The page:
Buenanoche - Christmas in Andalucia

December 2008

Dear Friends of La Tienda,

One of the most appealing aspects of the Spanish people is the prevailing attitude of mutual support, of sharing in a common life. It provides integrity to their way of life, for their communal approach to life is what keeps them centered. Traditional Spaniards view their extended family – all the uncles and aunts and cousins - as their lifeblood, their identity. But it goes beyond this; their neighborhood is included as part of their family in a broader sense, regardless of social position. 

This neighborly bond is renewed daily in the custom of regularly stopping by a local tapas bar café to visit with friends. This sense of community is further reinforced when every one, rich and poor alike, participates in the many fiestas that punctuate each year. The most dominant one is the celebration of Navidad or Christmas, which extends from Advent through Three Kings Day – almost a whole month set aside for family renewal and social bonding!

Last year at this time, I asked my dear friend Isabella about her memory of Christmas in the sherry town of Jeréz de la Frontera. Read it here. 

The Harris and Diaz families have known each other for more than thirty years. I first met Isabella’s husband Pedro in a Spanish class he was teaching Spanish on the Naval Base. You can read about their background in my February 2007 Update entitled The Shoemaker’s Son.

This year I have asked another good friend, Miguel Valdespino, to recall his experience of Christmas. He is from an old family that arrived in Jeréz de la Frontera in 1264, when Jeréz was still a frontier. It was reconquered by one of Miguel’s kin. Quite a different background from the Diaz family! Nevertheless they share a generous and intimate view of life, such as I described earlier, which is the essence of the Spanish spirit. The friendship that Miguel has extended to me has been remarkable. I think you will pick up a sense of his warmth and that of his family as you read the note he sent me:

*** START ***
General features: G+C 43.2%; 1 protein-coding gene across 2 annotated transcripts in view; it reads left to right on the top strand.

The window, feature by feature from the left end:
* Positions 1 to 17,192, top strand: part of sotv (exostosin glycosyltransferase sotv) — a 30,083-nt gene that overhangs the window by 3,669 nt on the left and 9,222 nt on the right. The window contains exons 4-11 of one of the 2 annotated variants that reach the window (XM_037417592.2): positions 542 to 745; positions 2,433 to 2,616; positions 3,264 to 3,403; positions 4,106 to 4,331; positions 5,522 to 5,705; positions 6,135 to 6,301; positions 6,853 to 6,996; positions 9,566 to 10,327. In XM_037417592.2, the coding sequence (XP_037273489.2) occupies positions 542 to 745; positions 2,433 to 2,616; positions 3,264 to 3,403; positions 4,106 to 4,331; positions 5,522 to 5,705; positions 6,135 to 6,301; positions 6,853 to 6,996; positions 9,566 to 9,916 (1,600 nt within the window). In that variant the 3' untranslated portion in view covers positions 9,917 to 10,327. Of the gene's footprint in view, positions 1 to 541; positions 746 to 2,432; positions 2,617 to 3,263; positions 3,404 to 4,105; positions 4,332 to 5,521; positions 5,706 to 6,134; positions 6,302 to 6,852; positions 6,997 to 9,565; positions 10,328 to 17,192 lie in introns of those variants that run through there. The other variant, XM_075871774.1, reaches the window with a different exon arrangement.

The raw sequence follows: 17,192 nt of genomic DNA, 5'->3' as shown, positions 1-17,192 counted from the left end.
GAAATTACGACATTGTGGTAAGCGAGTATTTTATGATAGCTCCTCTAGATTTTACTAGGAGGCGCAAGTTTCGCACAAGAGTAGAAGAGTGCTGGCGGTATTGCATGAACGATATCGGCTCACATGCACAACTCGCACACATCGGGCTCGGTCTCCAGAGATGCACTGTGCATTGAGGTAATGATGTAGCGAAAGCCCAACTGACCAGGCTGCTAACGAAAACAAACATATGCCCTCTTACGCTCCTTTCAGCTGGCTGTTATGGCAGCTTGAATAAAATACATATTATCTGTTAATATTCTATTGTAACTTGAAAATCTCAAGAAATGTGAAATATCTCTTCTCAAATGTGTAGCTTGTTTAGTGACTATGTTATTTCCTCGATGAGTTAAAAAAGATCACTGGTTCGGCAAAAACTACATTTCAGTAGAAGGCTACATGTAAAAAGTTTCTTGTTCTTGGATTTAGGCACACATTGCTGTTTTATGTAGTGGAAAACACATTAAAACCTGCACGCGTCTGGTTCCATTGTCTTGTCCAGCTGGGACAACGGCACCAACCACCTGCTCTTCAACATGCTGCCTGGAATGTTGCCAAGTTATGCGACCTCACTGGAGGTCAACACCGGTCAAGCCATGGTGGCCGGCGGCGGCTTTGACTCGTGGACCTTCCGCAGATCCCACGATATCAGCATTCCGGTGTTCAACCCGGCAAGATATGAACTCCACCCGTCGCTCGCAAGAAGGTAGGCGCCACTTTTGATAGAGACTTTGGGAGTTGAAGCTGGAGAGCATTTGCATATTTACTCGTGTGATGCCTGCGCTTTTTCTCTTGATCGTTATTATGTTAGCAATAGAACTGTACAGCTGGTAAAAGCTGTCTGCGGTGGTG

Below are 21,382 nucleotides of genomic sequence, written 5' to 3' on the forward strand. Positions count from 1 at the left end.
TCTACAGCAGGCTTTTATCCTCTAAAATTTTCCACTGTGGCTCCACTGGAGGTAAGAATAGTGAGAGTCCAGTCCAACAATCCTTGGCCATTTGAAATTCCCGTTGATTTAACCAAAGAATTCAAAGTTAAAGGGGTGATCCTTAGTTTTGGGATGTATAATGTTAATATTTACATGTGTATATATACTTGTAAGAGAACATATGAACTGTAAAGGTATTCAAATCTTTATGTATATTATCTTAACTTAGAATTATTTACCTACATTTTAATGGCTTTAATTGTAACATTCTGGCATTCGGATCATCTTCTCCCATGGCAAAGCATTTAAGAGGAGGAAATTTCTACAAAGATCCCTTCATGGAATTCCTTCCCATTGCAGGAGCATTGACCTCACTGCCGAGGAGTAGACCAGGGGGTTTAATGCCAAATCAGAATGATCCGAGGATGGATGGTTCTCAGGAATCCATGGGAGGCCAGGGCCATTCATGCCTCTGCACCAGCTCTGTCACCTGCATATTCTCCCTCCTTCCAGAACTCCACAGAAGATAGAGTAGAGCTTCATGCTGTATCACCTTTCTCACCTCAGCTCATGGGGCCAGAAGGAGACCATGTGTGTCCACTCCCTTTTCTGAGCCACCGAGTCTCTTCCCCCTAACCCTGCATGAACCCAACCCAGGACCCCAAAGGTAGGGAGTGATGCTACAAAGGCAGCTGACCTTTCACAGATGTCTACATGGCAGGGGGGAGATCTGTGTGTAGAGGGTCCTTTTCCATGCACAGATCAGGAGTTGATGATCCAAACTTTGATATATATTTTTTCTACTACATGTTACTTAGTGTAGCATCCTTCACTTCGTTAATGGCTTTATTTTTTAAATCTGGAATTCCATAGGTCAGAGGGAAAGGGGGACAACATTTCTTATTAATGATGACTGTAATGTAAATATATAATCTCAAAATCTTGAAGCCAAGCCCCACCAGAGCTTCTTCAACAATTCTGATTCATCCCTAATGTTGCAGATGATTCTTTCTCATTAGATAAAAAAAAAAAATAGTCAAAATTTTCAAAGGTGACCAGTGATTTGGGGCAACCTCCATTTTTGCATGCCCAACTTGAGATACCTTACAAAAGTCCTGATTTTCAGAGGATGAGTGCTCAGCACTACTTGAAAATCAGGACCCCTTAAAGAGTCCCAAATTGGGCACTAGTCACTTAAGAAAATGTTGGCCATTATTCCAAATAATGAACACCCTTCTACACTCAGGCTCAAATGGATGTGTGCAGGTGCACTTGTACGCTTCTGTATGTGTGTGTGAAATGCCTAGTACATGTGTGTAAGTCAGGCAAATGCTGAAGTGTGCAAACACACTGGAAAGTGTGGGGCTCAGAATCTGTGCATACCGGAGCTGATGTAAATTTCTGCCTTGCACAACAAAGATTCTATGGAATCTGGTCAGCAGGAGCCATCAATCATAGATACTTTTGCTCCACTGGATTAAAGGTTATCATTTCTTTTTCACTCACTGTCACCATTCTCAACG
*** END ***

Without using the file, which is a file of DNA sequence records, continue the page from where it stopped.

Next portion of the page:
Dear Don,

These are memories as they come, as if we were sitting at the plaza in Sanlúcar, having a glass of manzanilla and, as you say, tortillas de camarones, and, therefore totally spontaneous.

In my younger days, up to my early teens, Christmas and New Year’s Eve were spent in our home in Jeréz de la Frontera. The great event was Christmas Eve, which we call La Nochebuena or the Good Night. Midnight Mass was popularly called Misa del Gallo, Mass of the Rooster because the long and elaborate celebration of the Eucharist almost stretched to dawn - about the time when the cocks crow. Then we would have dinner and carols at as we gathered around the Belén (Manger Scene or Crèche). 

Since 1990 when my mother-in-law died, we have celebrated La Nochebuena with my wife’s side of the family as we gather for dinner. We are happy to be in the spacious house of Carmen, which is very close to our mutual parish church. She has eight very willing children that help with dinner, build a wonderful Belén and both individually and as chorus sing the most touching of religious carols. 

The Belén was formed on a big table. It depicted the birth of Jesús, along with the Three Kings and a number of shepherds, sheep, donkeys, green dyed sawdust and the inevitable "river" made of the "silver paper" that covered chocolate blocks.

“Midnight” Mass now begins at 9:00 PM. All members of our family attend the whole ceremony together, from infants a few months old to the older members. Last year we were 63 people at Mass. At the church after Mass there is the ceremony of kissing the foot of Baby Jesús who is lying in the manger. We then wish our dear priest Happy Christmas and the whole family walks across the street for dinner, at about 11:00 PM. 

Each part of the family provides some special dishes as well as some small presents that a Papa Noel gives especially to children but also to grown-ups. The first course of the Nochebuena dinner is a cold buffet, accompanied by cups of hot consommé and various one-bite hot tapas. Included are tiny Jamón Ibérico sandwiches and all sort of imaginative snacks. The ladies meet sometime ahead for a 3-4 hour long "merienda" – afternoon tea - of which 15 minutes is dedicated to discuss the menu.